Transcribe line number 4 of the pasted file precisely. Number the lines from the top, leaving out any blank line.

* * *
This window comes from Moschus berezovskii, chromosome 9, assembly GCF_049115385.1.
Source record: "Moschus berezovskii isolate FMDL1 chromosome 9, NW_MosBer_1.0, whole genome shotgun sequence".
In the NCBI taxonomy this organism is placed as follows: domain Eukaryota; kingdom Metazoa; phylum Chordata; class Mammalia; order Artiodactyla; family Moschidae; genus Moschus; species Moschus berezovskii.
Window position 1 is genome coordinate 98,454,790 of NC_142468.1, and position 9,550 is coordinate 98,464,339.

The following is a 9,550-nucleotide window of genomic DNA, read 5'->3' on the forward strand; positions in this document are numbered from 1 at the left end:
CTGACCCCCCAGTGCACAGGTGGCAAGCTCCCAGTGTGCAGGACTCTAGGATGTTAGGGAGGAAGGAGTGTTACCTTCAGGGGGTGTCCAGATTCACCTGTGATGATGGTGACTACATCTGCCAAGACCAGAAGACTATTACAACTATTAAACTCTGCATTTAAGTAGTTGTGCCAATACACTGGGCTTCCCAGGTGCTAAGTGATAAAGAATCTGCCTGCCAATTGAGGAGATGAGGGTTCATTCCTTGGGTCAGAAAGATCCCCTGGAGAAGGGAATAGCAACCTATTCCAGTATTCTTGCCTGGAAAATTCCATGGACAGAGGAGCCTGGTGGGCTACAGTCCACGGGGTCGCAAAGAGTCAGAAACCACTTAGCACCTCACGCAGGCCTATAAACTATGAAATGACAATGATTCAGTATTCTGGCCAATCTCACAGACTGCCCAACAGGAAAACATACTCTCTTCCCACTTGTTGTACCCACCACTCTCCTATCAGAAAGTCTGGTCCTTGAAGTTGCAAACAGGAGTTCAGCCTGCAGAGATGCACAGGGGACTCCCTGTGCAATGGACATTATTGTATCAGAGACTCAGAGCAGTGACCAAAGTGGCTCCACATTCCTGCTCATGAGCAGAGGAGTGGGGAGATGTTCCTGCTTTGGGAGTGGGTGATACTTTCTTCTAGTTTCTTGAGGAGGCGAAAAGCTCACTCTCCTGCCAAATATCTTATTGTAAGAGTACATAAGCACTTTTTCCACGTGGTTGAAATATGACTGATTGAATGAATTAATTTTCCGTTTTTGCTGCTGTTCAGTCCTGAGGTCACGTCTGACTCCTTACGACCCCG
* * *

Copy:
Window position 1 is genome coordinate 98,454,790 of NC_142468.1, and position 9,550 is coordinate 98,464,339.